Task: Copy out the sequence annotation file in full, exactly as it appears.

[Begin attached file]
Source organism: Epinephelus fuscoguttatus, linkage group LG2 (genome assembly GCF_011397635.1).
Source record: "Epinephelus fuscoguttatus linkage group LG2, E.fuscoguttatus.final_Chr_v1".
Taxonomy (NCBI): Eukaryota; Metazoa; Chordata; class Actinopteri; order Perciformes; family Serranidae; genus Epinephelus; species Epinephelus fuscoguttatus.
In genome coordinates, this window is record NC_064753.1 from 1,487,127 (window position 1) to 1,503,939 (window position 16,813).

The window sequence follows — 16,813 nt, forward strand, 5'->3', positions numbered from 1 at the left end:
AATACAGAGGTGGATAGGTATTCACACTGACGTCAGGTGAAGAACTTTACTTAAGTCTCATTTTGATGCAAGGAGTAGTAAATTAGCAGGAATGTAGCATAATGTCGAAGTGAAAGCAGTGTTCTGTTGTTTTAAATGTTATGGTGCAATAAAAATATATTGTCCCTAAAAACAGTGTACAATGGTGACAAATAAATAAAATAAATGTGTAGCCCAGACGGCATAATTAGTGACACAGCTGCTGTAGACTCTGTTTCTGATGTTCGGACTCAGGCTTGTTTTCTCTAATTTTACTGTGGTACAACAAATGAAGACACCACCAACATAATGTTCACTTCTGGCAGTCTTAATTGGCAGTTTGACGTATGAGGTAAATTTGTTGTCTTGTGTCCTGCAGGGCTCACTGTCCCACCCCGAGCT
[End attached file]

Source organism: Epinephelus fuscoguttatus, linkage group LG2 (genome assembly GCF_011397635.1).
Source record: "Epinephelus fuscoguttatus linkage group LG2, E.fuscoguttatus.final_Chr_v1".
Taxonomy (NCBI): Eukaryota; Metazoa; Chordata; class Actinopteri; order Perciformes; family Serranidae; genus Epinephelus; species Epinephelus fuscoguttatus.
In genome coordinates, this window is record NC_064753.1 from 1,487,127 (window position 1) to 1,503,939 (window position 16,813).

The window sequence follows — 16,813 nt, forward strand, 5'->3', positions numbered from 1 at the left end:
AATACAGAGGTGGATAGGTATTCACACTGACGTCAGGTGAAGAACTTTACTTAAGTCTCATTTTGATGCAAGGAGTAGTAAATTAGCAGGAATGTAGCATAATGTCGAAGTGAAAGCAGTGTTCTGTTGTTTTAAATGTTATGGTGCAATAAAAATATATTGTCCCTAAAAACAGTGTACAATGGTGACAAATAAATAAAATAAATGTGTAGCCCAGACGGCATAATTAGTGACACAGCTGCTGTAGACTCTGTTTCTGATGTTCGGACTCAGGCTTGTTTTCTCTAATTTTACTGTGGTACAACAAATGAAGACACCACCAACATAATGTTCACTTCTGGCAGTCTTAATTGGCAGTTTGACGTATGAGGTAAATTTGTTGTCTTGTGTCCTGCAGGGCTCACTGTCCCACCCCGAGCT